WBHM’s 30th Anniversary

Tom Godell was one of the first voices on 90.3 WBHM, when the station signed on the air more than 30 years ago. As part of our year-long look back celebrating WBHM's 30th anniversary, Godell -- who's now in Kentucky -- talks about the early days of public radio and what it was like to be in the studio when the switch was pulled and public radio in Birmingham came alive.

Chevalier Burning Bright

Author Tracy Chevalier rocketed to fame after the publication of her slim, stark novel "Girl with a Pearl Earring". The book was about the creation of the Vermeer painting of the same name. It went on to become an Oscar winning movie. Chevalier's newest novel, Burning Bright , also deals with the creation of a work of art. But this time the artist is more obscure.

WBHM 30th Anniversary

In celebration of WBHM's 30th anniversary year, meet some of the people who were there during the station's early years. WBHM officially signed on at Sunday, December 5, 1976 at 1 p.m. In this interview Michael Krall talks to Les Myers, WBHM's first Music Director...

The Bodon Family Secret

During World War II no one fought the Nazis longer than the Czechs. Even after Czechoslovakia was taken over by Hitler's Germany, the Czech's fought on; the resistance moving from havens in Poland to France and, eventually, to Britain. One UAB filmmaker's father was one of those fighters. The whole time he fought the Nazis, and for the rest of his life afterward, he was keeping an enormous secret.

Justin Brown

On November 17-18, guitarist David Starobin played contemporary music with the Alabama Symphony Orchestra. One of the works is Paganini Variations by Poul Ruders. David Starobin spoke with WBHM's Michael Krall about the work.

The Secrets of Amarna

For more than eighty years King Tutankhamun (or Tut) has been the superstar of ancient Egypt. Tut's reign was only a short one, the pharaoh died while still a teeanger, but the glittering treasure found in his tomb captured imaginations the world over. All that gold has, for years, outshone one of the more astonishing bits of Egyptian history -- the Amarna heresy, which was sparked by none other than King Tut's father.


She was a tomboy who would grow up to write one of the seminal novels of the 20th Century. Published in 1960, Harper Lee's 'To Kill a Mockingbird' catapulted her into fame -- a fame from which she made a hasty retreat. There's a new biography out about Lee and the creation of her only novel. WBHM's Rosemary Pennington spoke with the author, Charles J. Shields.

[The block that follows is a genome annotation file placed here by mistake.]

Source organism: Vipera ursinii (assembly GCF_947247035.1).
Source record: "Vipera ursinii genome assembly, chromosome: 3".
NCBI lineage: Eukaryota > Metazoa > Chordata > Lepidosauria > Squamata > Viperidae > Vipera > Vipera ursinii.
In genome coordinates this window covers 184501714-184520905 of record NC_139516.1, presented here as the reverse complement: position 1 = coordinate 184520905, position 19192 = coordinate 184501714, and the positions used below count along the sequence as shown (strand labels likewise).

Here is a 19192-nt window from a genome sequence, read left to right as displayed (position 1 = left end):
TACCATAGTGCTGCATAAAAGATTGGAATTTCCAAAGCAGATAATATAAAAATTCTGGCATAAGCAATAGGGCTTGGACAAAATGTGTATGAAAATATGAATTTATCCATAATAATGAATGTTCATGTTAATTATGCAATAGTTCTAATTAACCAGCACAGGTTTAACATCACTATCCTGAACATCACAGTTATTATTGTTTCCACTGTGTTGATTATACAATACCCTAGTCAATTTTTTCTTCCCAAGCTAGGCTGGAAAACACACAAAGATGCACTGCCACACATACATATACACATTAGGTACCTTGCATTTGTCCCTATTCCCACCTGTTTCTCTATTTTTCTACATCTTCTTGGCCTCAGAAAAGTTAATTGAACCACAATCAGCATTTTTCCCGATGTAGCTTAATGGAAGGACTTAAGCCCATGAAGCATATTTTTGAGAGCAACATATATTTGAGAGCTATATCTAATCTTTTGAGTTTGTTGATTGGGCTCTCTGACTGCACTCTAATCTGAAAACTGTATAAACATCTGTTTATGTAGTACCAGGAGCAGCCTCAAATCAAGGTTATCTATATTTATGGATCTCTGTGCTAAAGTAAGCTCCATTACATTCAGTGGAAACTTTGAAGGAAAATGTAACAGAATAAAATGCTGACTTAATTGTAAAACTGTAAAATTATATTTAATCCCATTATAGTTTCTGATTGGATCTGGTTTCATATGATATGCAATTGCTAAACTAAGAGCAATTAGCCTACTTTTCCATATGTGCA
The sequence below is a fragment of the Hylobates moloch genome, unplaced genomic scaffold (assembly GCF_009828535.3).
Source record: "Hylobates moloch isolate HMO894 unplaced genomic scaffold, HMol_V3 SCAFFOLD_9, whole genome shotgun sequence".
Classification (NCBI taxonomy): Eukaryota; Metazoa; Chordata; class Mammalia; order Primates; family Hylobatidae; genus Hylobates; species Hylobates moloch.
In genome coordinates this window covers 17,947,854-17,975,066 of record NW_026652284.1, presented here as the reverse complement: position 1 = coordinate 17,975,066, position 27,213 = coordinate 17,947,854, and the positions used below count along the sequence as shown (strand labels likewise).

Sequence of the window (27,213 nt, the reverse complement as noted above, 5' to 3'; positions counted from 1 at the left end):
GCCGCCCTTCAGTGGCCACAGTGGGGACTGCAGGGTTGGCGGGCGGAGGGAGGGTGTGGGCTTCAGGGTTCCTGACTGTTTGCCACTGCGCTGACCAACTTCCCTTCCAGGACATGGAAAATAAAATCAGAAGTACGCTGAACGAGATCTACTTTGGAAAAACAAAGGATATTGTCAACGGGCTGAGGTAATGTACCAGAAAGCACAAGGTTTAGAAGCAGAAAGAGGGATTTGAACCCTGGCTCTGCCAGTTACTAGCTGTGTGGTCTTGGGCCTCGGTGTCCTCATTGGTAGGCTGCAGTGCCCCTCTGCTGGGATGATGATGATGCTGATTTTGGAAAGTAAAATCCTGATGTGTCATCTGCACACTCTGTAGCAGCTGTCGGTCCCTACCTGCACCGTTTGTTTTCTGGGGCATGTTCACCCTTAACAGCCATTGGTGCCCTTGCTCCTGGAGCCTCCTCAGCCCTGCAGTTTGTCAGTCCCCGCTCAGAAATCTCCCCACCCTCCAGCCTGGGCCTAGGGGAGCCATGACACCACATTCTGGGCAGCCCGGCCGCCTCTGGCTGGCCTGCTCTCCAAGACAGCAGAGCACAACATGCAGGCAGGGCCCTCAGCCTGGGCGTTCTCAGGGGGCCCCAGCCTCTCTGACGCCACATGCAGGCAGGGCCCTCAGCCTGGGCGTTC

Howell Raines

Howell Raines says his leaving The New York Times was part of a long journey that brought him back to doing what he wants to do: write and fish. Over four decades, Raines climbed the print journalism ladder, starting in Birmingham and making his way to The Times. He tells WBHM's Steve Chiotakis that his new book, The One That Got Away, uses some scaley metaphors to highlight those turn of events.

Student Docs Debut

Documentary films are becoming increasingly popular in the United States. The big story at last year's box office, a documentary about penguins. UAB students are currently unveiling their forays into the format -- which include stories about Birmingham's Muslim community and one Native American group's struggle to retain its culture.

Marilynne Robinson

Marilynne Robinson's second novel, Gilead, is written in the form of a letter from a 76-year old Congregationalist minister to his young son. Gilead is a meditation on family relationships, religion, and finding meaning in life. Robinson's visit coincided with the selection of Gilead for the Mayor's Book Club of Vestavia Hills. She spoke with WBHM's Roseanne Pereira.

The Gospel According to Anne

Anne Rice has a rabid following; readers who've come to love her tales of vampires, witches and others 'outsiders'. But her days of writing about them are over. Rice is embarking on a new direction -- one that some think is a departure for the author. Rice talked with WBHM's Rosemary Pennington about the shift.

Young Zombies in Love

Zombie themes are very popular right now - and not just because of Halloween. There's been a resurgence in Zombie movies, including the locally produced hit Hide & Creep. And this weekend, Birmingham Southern College takes the genre to the stage, with a play called Young Zombies in Love. WBHM's Tanya Ott spoke with BSC's Theater director Michael Flowers about the play.

Lemony Snicket

For several years now fans have followed the story of the Baudelaire orphans. The latest and 'last before the last installment' in the Lemony Snicket 'Series of Unfortunate Events' has just hit bookstore shelves. There's been a lot of speculation as to the fate of the Baudelaires. WBHM's Tanya Ott spoke with Lemony Snicket's 'handler' -- Daniel Handler -- in hopes of clearing up some of the mystery. Judge for yourself whether it worked!

The Last Days

NPR News and Classical Music for North Central Alabama

Germany Photos

WBHM's Rosemary Pennington took part in the RIAS/RTNDF German American Journalist Exchange. She spent two weeks in June traveling through Germany and Brussels. These are some photos from that trip.

Rosemary’s German Weblog

NPR News and Classical Music for North Central Alabama

TR Pearson

T.R. Pearson has been compared to Mark Twain and William Faulkner for his Southern influenced prose and circuitous, anecdotal narratives. Pearson's first novel, 'A Short History of a Small Place' won rave reviews from readers and the praise of critics as well. 20 years later, he's out with its sequel: 'Glad News of the Natural World'.